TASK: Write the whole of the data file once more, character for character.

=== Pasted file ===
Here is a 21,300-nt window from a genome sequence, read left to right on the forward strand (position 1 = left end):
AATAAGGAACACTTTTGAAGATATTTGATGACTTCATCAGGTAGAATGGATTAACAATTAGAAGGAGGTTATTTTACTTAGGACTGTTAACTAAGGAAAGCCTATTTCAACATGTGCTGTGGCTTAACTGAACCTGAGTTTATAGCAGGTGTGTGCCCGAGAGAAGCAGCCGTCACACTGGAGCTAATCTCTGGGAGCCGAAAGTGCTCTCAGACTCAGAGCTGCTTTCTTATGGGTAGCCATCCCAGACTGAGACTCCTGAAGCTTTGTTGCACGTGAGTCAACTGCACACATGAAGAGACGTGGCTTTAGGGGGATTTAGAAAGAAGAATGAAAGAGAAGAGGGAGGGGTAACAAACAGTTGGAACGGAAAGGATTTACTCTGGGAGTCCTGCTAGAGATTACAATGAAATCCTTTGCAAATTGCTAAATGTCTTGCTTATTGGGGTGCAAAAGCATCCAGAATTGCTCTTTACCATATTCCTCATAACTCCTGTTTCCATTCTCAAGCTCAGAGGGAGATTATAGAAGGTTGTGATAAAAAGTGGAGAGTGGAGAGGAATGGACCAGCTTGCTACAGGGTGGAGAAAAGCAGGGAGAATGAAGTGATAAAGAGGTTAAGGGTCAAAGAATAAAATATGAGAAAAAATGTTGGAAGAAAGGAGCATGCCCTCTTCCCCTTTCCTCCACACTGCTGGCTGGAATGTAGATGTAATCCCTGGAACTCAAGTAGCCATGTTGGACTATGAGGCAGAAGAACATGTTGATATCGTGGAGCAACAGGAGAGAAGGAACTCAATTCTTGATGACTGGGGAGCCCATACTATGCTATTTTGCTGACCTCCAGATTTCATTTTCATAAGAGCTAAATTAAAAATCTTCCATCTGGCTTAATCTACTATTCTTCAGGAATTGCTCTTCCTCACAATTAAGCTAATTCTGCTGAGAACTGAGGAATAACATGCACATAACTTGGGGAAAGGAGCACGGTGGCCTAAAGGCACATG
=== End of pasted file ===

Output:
Here is a 21,300-nt window from a genome sequence, read left to right on the forward strand (position 1 = left end):
AATAAGGAACACTTTTGAAGATATTTGATGACTTCATCAGGTAGAATGGATTAACAATTAGAAGGAGGTTATTTTACTTAGGACTGTTAACTAAGGAAAGCCTATTTCAACATGTGCTGTGGCTTAACTGAACCTGAGTTTATAGCAGGTGTGTGCCCGAGAGAAGCAGCCGTCACACTGGAGCTAATCTCTGGGAGCCGAAAGTGCTCTCAGACTCAGAGCTGCTTTCTTATGGGTAGCCATCCCAGACTGAGACTCCTGAAGCTTTGTTGCACGTGAGTCAACTGCACACATGAAGAGACGTGGCTTTAGGGGGATTTAGAAAGAAGAATGAAAGAGAAGAGGGAGGGGTAACAAACAGTTGGAACGGAAAGGATTTACTCTGGGAGTCCTGCTAGAGATTACAATGAAATCCTTTGCAAATTGCTAAATGTCTTGCTTATTGGGGTGCAAAAGCATCCAGAATTGCTCTTTACCATATTCCTCATAACTCCTGTTTCCATTCTCAAGCTCAGAGGGAGATTATAGAAGGTTGTGATAAAAAGTGGAGAGTGGAGAGGAATGGACCAGCTTGCTACAGGGTGGAGAAAAGCAGGGAGAATGAAGTGATAAAGAGGTTAAGGGTCAAAGAATAAAATATGAGAAAAAATGTTGGAAGAAAGGAGCATGCCCTCTTCCCCTTTCCTCCACACTGCTGGCTGGAATGTAGATGTAATCCCTGGAACTCAAGTAGCCATGTTGGACTATGAGGCAGAAGAACATGTTGATATCGTGGAGCAACAGGAGAGAAGGAACTCAATTCTTGATGACTGGGGAGCCCATACTATGCTATTTTGCTGACCTCCAGATTTCATTTTCATAAGAGCTAAATTAAAAATCTTCCATCTGGCTTAATCTACTATTCTTCAGGAATTGCTCTTCCTCACAATTAAGCTAATTCTGCTGAGAACTGAGGAATAACATGCACATAACTTGGGGAAAGGAGCACGGTGGCCTAAAGGCACATG